nonsensical drollery with all the abandon of professional burnt-cork

As we were nearing the entrance to Chesapeake Bay we passed a great
monitor, who was exercising her crew at the guns. She fired directly
across our course, the huge four hundred pound balls shipping along the
water, about a mile ahead of us, as we boys used to make the flat stones
skip in the play of "Ducks and Drakes." One or two of the shots came so.
close that I feared she might be mistaking us for a Rebel ship intent on
some raid up the Bay, and I looked up anxiously to see that the flag
should float out so conspicuously that she could not help seeing it.

The next day our vessel ran alongside of the dock at the Naval Academy at
Annapolis, that institution now being used as a hospital for paroled
prisoners. The musicians of the Post band came down with stretchers to
carry the sick to the Hospital, while those of us who were able to walk
were ordered to fall in and march up. The distance was but a few hundred
yards. On reaching the building we marched up on a little balcony, and
as we did so each one of us was seized by a hospital attendant, who, with
the quick dexterity attained by long practice, snatched every one of our
filthy, lousy rags off in the twinkling of an eye, and flung them over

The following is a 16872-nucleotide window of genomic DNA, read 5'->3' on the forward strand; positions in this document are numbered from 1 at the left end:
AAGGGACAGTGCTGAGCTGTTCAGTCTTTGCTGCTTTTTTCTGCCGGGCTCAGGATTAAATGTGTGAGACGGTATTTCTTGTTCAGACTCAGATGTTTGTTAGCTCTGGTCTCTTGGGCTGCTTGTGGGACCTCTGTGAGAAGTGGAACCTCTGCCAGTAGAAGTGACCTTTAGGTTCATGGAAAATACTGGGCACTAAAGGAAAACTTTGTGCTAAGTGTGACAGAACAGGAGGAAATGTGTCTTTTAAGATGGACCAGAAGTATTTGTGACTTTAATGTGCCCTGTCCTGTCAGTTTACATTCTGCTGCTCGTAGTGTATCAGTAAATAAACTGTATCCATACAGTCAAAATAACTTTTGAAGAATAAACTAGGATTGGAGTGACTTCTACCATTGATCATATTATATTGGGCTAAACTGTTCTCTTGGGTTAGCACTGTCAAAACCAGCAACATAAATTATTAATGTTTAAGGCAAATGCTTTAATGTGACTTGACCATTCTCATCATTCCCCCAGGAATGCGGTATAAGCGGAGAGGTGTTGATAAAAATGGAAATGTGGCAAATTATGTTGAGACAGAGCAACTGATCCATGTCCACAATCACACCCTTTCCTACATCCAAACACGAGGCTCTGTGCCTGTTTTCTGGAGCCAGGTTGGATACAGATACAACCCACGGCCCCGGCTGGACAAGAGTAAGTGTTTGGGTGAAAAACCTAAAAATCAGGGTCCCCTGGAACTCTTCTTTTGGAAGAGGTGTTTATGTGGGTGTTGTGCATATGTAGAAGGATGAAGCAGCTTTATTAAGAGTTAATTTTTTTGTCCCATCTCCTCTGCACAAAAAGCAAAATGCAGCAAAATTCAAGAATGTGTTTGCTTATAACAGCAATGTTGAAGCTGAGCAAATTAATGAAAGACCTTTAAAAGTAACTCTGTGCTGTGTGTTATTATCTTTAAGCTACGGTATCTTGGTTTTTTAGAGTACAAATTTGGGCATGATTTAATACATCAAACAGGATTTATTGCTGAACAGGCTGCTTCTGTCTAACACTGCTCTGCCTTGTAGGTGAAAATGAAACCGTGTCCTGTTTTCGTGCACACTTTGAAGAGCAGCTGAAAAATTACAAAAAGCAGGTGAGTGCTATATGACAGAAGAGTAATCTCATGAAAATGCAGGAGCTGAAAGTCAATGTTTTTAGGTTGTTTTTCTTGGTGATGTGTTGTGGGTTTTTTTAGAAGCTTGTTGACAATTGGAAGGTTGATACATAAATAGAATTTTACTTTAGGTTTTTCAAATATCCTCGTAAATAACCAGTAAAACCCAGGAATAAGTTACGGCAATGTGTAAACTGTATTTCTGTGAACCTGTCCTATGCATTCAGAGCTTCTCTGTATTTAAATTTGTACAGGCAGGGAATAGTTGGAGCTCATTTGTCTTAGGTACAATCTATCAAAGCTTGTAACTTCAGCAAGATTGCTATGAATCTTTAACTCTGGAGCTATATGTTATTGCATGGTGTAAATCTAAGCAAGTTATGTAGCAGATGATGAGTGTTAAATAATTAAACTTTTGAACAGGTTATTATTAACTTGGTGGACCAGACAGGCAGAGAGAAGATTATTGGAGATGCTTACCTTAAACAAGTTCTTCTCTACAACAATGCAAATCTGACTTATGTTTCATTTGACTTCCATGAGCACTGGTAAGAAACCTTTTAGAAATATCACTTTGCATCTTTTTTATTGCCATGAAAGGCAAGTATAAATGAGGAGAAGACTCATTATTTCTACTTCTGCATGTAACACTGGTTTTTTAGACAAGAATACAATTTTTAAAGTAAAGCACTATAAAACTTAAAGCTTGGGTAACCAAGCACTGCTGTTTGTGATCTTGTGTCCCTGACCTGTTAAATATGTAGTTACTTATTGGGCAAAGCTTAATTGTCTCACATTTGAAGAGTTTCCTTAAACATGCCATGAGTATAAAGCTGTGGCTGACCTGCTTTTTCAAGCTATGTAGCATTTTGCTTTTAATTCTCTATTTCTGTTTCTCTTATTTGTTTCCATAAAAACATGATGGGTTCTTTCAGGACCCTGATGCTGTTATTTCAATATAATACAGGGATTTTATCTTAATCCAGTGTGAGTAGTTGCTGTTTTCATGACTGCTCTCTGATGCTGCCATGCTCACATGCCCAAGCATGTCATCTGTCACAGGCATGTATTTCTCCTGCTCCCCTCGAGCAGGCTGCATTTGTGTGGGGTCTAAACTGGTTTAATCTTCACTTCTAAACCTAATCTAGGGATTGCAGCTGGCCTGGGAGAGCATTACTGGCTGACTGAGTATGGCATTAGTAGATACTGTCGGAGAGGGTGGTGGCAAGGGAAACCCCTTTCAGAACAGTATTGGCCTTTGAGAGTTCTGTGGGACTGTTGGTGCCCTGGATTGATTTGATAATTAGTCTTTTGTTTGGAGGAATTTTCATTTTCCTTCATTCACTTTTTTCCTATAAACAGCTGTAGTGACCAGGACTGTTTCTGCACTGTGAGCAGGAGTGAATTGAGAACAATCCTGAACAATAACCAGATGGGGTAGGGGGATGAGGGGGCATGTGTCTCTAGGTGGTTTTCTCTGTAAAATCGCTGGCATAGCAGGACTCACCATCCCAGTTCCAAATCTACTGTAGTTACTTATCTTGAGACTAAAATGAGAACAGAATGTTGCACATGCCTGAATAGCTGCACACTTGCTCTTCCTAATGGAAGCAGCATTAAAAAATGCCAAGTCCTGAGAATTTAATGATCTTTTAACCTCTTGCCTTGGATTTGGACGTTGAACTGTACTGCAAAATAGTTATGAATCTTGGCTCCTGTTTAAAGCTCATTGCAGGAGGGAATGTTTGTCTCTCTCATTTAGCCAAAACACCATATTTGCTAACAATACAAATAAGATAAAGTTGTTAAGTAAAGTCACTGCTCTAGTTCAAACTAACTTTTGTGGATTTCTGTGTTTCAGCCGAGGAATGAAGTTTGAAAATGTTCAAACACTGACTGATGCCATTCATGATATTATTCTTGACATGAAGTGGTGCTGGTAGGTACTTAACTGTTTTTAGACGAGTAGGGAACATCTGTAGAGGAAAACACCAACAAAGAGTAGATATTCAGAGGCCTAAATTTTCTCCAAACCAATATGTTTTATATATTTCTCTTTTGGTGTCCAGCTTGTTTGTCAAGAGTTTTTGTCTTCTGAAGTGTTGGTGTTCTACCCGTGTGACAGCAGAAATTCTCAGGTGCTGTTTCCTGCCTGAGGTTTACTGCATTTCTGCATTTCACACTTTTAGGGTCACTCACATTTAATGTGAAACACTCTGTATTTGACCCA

the railing to the ground, where a man loaded them into a wagon with a

With them went our faithful little black can, our hoop-iron spoon, and
our chessboard and men.

Thus entirely denuded, each boy was given a shove which sent him into a
little room, where a barber pressed him down upon a stool, and almost
before he understood what was being done, had his hair and beard cut off
as close as shears would do it. Another tap on the back sent the shorn
lamb into a room furnished with great tubs of water and with about six
inches of soap suds on the zinc-covered floor.

In another minute two men with sponges had removed every trace of prison
grime from his body, and passed him on to two more men, who wiped him
dry, and moved him on to where a man handed him a new shirt, a pair of
drawers, pair of socks, pair of pantaloons, pair of slippers, and a
hospital gown, and motioned him to go on into the large room, and array
himself in his new garments. Like everything else about the Hospital
this performance was reduced to a perfect system. Not a word was spoken